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The Convention on Cybercrime of the Council of Europe also known as the Budapest Convention

The Convention on Cybercrime of the Council of Europe, also known as the Budapest Convention, is an international treaty that was adopted in 2001 and entered into force in 2004. It was created with the aim of combating cybercrime and promoting international cooperation in this field.

The Budapest Convention establishes a legal framework for the harmonization of national legislation on cybercrime. It provides a series of definitions and criminal categories related to the use of information and communication technologies, such as unauthorized access to computer systems, data or system interference, computer fraud, online child pornography, and offenses related to racism and xenophobia.

The Convention also establishes measures for international cooperation in the fight against cybercrime. These measures include the extradition of suspects, the exchange of information and evidence, mutual legal assistance, the confiscation of assets obtained through cybercriminal activities, and the monitoring and surveillance of online communications.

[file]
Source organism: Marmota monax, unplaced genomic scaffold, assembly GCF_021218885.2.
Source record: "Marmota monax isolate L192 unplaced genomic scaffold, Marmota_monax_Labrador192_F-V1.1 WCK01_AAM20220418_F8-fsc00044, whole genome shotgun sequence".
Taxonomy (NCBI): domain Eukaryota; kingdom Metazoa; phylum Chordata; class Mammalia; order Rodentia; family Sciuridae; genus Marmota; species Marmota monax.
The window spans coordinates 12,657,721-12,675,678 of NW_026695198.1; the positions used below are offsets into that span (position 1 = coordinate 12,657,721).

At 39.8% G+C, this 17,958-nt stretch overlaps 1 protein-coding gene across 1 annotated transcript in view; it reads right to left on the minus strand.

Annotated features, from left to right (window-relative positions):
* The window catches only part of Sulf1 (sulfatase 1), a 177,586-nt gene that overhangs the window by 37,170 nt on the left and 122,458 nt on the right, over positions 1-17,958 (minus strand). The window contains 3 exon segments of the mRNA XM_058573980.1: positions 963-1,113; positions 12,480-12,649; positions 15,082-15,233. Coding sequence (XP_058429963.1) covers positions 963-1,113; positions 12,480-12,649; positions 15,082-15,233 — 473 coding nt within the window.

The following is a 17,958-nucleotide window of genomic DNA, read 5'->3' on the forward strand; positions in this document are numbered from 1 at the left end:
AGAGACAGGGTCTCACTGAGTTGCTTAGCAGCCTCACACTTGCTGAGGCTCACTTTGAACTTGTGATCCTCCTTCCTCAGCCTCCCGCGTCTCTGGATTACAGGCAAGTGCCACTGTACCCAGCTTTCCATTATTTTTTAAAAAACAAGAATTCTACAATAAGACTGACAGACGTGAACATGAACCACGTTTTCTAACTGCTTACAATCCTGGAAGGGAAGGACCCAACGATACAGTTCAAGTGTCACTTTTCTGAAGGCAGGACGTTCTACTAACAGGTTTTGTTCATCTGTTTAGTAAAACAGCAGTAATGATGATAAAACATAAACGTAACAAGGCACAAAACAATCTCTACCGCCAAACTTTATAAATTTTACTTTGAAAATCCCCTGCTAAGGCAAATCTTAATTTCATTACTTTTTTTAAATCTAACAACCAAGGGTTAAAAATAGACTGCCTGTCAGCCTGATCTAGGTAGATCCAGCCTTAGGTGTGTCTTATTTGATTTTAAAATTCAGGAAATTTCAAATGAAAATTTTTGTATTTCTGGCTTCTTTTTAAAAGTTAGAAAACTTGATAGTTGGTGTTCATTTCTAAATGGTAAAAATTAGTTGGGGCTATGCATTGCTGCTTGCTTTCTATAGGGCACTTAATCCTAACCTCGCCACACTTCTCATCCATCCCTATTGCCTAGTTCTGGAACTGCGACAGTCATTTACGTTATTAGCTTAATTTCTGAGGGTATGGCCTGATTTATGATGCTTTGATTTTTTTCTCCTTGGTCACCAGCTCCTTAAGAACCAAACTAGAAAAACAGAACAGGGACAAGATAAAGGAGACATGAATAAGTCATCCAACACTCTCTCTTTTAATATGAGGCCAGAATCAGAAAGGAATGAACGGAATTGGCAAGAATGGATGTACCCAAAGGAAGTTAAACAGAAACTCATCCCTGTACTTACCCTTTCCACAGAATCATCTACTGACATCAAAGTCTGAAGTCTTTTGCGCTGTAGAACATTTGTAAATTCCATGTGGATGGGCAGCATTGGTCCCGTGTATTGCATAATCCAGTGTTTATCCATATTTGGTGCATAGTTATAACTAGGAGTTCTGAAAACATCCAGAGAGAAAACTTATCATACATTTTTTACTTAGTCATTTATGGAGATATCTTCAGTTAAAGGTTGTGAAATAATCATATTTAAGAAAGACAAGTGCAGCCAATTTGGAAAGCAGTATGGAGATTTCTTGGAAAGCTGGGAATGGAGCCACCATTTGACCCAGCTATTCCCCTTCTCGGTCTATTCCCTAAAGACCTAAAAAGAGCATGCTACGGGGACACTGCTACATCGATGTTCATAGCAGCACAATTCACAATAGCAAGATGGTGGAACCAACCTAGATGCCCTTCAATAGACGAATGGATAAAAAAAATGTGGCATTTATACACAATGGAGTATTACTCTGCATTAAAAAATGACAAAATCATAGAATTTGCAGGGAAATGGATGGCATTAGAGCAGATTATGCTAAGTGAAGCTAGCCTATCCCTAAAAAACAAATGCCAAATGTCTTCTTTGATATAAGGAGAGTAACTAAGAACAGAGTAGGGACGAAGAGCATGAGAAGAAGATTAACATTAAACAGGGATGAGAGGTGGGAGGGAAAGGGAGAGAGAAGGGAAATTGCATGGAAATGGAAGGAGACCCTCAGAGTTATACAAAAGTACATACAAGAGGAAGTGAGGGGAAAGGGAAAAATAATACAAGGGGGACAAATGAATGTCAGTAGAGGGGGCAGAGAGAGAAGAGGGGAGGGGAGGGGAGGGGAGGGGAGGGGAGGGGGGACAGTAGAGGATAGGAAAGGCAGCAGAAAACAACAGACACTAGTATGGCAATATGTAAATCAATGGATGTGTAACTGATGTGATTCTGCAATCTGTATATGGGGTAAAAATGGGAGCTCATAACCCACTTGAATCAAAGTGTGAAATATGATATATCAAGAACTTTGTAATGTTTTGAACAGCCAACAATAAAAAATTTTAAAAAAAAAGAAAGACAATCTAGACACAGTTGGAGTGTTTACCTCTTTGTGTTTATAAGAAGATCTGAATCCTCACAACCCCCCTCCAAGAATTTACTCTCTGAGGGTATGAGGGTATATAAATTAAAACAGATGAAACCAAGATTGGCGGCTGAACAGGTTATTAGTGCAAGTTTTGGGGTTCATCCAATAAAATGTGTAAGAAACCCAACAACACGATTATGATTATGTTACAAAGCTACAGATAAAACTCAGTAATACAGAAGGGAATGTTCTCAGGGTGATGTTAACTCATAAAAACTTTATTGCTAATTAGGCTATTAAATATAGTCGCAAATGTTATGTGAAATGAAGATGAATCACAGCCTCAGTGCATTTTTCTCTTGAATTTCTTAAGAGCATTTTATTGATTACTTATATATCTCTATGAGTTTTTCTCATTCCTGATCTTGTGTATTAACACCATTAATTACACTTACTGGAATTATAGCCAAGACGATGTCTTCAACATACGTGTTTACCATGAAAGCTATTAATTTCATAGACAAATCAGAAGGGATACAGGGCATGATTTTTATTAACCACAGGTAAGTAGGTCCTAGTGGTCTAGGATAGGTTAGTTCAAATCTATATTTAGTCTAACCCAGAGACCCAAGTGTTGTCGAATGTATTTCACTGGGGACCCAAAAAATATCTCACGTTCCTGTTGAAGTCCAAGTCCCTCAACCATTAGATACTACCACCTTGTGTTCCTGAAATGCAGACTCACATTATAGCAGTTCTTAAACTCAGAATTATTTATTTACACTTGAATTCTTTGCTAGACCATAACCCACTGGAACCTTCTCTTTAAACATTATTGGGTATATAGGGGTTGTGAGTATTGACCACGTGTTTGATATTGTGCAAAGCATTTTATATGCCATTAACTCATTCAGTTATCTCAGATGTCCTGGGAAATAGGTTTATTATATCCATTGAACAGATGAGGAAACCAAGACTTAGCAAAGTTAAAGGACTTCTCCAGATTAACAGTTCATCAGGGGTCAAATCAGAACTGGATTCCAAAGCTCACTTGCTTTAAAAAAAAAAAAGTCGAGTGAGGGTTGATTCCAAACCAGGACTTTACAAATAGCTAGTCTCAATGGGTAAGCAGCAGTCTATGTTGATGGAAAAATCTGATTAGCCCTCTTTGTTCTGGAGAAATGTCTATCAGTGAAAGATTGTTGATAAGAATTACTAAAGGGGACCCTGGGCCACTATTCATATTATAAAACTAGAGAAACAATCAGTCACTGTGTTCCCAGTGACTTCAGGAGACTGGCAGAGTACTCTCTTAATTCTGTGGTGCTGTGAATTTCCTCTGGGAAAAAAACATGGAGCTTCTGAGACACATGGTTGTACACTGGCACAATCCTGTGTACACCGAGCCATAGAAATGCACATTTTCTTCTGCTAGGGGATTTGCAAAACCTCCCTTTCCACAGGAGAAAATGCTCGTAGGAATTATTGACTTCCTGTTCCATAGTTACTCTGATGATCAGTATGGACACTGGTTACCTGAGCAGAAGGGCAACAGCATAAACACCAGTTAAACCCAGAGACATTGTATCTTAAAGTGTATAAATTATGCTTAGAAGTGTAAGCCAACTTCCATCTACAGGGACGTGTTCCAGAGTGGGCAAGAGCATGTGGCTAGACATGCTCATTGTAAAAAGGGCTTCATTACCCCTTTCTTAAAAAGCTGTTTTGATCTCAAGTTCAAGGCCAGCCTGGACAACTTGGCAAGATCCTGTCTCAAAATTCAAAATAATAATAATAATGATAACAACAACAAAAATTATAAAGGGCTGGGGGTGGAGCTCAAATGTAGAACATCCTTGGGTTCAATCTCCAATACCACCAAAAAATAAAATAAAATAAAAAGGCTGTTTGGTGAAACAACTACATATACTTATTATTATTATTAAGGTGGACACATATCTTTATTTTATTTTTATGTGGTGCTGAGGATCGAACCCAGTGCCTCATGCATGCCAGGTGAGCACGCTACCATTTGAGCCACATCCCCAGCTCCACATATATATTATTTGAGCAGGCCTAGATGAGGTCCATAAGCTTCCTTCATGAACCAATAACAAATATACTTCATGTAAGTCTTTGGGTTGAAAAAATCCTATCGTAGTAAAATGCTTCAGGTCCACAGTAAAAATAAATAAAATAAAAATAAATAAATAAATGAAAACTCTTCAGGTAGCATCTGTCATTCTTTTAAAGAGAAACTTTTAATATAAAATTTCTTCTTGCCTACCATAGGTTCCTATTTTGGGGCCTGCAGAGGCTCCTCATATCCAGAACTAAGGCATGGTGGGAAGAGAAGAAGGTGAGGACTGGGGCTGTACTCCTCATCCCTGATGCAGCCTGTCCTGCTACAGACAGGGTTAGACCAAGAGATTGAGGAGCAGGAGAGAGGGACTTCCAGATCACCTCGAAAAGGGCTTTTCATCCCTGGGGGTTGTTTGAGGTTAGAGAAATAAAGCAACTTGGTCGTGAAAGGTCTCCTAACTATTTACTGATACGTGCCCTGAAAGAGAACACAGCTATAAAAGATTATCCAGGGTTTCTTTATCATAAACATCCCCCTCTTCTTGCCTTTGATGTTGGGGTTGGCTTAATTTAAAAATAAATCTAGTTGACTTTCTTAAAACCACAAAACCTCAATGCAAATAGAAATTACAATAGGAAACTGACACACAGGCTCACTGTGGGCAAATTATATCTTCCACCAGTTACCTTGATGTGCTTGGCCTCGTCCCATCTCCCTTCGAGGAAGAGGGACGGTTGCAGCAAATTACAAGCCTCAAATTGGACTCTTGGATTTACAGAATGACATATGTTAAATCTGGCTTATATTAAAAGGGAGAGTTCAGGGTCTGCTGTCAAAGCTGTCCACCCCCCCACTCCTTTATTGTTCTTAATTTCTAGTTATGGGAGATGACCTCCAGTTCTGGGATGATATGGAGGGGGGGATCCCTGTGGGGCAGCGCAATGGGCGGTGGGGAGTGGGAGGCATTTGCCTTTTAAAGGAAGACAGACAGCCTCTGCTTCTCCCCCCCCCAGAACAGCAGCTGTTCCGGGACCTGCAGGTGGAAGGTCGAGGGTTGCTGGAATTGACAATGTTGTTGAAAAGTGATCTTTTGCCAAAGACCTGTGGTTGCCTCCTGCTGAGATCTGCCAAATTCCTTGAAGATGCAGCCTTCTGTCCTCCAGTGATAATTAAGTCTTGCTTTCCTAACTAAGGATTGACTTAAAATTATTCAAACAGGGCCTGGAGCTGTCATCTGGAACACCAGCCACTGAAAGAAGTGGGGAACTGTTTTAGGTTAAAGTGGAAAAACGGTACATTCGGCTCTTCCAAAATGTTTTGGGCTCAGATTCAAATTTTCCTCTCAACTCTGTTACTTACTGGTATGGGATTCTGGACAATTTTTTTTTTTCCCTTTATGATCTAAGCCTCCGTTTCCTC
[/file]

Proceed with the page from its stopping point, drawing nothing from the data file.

Furthermore, the Budapest Convention establishes a Cybercrime Committee, composed of representatives from member states, which is responsible for overseeing the implementation and enforcement of the Convention. It also establishes a mutual evaluation mechanism to ensure that states comply with their cybersecurity obligations.

The Convention has been ratified by numerous countries, both European and non-European, and is considered one of the most important instruments in the fight against cybercrime at the international level. However, it is important to note that some countries have not yet ratified the Convention, and there are different approaches and challenges in the implementation of its provisions.

In summary, the Convention on Cybercrime of the Council of Europe (Budapest Convention) is a crucial legal instrument to address cybercrime and promote international cooperation in this area. It establishes a common legal framework and cooperation measures to combat cybercrime, and its implementation and enforcement are essential to ensure cybersecurity and the protection of rights in the digital environment.

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